Science has the answer for almost everything, so it makes sense to seek help from science when you need to cheer up a bit. Instead of finding a happy pill or other means of temporary high, you can train your brain (not manipulate it) into happiness.
Time’s Eric Barker sums up a very interesting list of suggestions offered by Alex Korb, a neuroscientist and the author of “The Upward Spiral.” Korb has five of the simplest ways you can train yourself to be happy:
1. Listen to music from the best time in your life
Music is a very powerful time machine. Hear that same song that played when you broke up with someone years ago and your eyes may well up instantly. You can use that same effect by listening to songs from the times you were happy.
According to Korb, music has the “ability to remind us of previous environments in which we were listening to that music. That’s really mediated by this one limbic structure called the hippocampus which is really important in a thing called ‘context dependent memory.’ Let’s say college was the happiest time of your life. If you start listening to the music that you were listening to at that time, it can help you feel more connected to that happier time in your life and makes it more present.”
2. Smile and wear those sunglasses
Start your day with a smile and start “feeling happy” by convincing yourself you are happy. Sometimes things around you get confusing enough for your brain to not know how to “feel” anymore. Initiate a positive emotion until your brain is convinced that you are indeed happy.
Korb calls this biofeedback:
“Biofeedback is just the idea that your brain is always sensing what is happening in your body and it reviews that information to decide how it should feel about the world.“
Now about the sunglasses — the idea is to avoid squinting from bright lights that sometimes confuses your brain into thinking that you are not happy:
“When you’re looking at bright lights you have this natural reaction to squint. But that often has the unintended effect of you flexing this particular muscle, the ‘corrugator supercilii.’ Putting on sunglasses means you don’t have to squint and therefore you’re not contracting this muscle and it stops making your brain think, ‘Oh my God, I must be worried about something.’ It’s really just a simple little interruption of that feedback loop.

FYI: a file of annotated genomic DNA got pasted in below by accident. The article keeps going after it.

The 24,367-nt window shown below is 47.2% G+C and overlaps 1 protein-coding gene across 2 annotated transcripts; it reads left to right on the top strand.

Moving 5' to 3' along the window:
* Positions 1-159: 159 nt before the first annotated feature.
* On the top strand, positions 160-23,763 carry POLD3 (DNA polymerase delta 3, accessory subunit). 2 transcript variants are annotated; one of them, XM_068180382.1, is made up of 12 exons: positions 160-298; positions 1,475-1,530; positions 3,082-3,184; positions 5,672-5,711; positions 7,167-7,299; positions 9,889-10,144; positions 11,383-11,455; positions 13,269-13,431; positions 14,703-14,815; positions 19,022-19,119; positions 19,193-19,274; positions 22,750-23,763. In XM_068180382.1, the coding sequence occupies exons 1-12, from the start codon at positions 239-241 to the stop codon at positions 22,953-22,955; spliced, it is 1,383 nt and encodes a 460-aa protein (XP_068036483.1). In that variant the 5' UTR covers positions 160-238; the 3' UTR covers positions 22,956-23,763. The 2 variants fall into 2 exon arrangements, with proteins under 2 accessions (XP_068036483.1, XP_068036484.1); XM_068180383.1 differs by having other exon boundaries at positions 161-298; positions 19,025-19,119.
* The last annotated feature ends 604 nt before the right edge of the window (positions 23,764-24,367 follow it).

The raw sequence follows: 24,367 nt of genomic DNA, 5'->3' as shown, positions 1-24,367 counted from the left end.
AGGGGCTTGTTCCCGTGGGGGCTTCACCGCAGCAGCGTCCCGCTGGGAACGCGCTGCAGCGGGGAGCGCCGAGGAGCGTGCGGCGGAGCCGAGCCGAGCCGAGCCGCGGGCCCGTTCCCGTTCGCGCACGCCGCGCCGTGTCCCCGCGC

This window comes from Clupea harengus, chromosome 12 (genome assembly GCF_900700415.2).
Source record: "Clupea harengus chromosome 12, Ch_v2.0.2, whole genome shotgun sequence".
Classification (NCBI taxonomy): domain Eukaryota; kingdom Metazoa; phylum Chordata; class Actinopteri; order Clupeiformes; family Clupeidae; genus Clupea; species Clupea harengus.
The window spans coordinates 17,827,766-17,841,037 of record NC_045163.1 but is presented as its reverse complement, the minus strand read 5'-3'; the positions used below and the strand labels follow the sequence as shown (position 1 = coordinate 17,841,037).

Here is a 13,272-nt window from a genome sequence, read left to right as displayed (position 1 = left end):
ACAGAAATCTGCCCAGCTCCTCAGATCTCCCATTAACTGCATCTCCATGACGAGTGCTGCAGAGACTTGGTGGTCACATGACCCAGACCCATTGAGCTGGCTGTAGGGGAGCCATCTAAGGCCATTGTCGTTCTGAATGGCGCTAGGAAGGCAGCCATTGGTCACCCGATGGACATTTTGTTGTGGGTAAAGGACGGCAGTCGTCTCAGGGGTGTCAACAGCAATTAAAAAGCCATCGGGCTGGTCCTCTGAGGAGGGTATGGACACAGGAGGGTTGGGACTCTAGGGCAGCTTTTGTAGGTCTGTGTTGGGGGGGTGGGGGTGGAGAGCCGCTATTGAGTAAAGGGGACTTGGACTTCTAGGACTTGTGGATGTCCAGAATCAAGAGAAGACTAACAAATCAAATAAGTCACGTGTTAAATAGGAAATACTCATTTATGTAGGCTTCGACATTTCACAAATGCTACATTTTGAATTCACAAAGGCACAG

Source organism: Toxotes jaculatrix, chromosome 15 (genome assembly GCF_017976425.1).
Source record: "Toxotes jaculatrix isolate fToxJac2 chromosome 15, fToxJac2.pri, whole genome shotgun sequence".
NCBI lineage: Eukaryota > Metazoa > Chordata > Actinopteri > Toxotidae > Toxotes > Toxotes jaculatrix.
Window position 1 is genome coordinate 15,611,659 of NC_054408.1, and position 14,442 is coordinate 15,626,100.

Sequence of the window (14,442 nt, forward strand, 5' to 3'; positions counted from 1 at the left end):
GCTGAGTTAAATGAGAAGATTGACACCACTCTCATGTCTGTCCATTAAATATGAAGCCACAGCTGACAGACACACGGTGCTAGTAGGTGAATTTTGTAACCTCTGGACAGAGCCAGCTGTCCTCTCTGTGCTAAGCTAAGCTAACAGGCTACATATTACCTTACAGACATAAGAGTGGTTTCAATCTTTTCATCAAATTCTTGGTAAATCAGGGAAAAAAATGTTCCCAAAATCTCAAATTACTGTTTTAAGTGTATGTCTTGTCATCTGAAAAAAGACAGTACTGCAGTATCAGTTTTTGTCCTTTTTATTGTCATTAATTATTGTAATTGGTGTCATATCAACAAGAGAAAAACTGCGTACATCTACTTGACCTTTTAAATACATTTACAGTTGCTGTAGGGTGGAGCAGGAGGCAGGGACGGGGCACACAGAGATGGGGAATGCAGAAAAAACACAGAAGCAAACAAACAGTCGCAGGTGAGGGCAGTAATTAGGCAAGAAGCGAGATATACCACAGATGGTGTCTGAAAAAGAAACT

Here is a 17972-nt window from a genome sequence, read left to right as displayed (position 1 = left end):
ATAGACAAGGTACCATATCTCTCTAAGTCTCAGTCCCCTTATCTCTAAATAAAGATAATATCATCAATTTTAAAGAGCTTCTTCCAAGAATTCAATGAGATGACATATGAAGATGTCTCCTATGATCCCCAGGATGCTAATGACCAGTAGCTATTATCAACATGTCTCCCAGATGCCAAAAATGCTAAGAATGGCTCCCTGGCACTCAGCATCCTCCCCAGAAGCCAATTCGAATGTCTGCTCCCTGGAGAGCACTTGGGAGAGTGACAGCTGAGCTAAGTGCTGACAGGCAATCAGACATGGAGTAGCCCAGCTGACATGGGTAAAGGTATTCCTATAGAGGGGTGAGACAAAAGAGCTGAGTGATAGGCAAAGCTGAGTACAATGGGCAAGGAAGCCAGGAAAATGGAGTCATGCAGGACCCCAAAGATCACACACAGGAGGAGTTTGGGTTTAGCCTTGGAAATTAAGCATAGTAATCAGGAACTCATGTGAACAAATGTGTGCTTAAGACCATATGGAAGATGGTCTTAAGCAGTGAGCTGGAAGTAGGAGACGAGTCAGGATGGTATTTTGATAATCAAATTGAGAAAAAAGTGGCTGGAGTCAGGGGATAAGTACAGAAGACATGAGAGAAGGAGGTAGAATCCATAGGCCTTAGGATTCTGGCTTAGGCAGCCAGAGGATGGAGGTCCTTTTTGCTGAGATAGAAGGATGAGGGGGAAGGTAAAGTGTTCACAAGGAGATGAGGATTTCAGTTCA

3. Think about your goals
All your hopes and dreams, no matter how far-fetched, will always put a smile on your face. That dream car, that beautiful lady-prospect from the other department, that multi-million-dollar mansion you will buy one day — these ideas give your brain something to hope for and thus produce a positive outlook.
Here’s how Korb explains the science behind it:
“The goals and intentions that you set in your prefrontal cortex change the way that your brain perceives the world. Sometimes when we feel like everything is going wrong and we’re not making any progress and everything is awful, you don’t need to change the world, you can just change the way you are perceiving the world and that is going to be enough to make a positive difference. By thinking, ‘Okay, what is my long term goal? What am I trying to accomplish?’ Calling that to mind can actually make it feel rewarding to be doing homework instead of going to the party because then your brain is like, ‘Oh yeah. I’m working towards that goal. I’m accomplishing something that’s meaningful to me.’ Then that can start to release dopamine in the nucleus accumbens and that can start to make you feel better about what you’re doing.”
4. Get your sleep
It’s actually a cycle: if you are depressed, you tend to not sleep well, and if you don’t sleep well, then it is easy to be depressed.
Korb cited a study that explains why this is so: “They took all these people with insomnia and followed them for a few years and it turned out that the people with chronic insomnia were much more likely to develop depression. Depression causes sleep problems but sleep problems are also more likely to lead to depression.”
Korb also offers suggestions on how to improve your sleeping habits: ”Get bright sunlight in the middle of the day. At night, try and stay in a dimly lit environment. Having a comfortable place to sleep and having a bedtime ritual so that your brain can prepare to go to sleep are also good. Trying to go to sleep at the same time every night and keeping a gratitude journal can also improve your sleep.”
5. Beat procrastination by reducing stress and doing a simple thing to get started
Not getting things done will leave any person frustrated and stressed. That’s why being proactive and taking the necessary steps to start what needs to be done will contribute highly to your happiness. Korb explains:
“When the pre-frontal cortex is taken offline by stress we end up doing things that are immediately pleasurable. Instead of getting overwhelmed, ask yourself, ‘What’s one little thing that I could do now that would move me toward this goal I’m trying to accomplish?’ Taking one small step toward it can make it start to feel more manageable.”
The list provided above confirms the adage that “happiness is a state of mind” and that it is just a matter of training your brain to be more positive and enjoy the good things life has to offer. Share this with a friend and let the happiness multiply.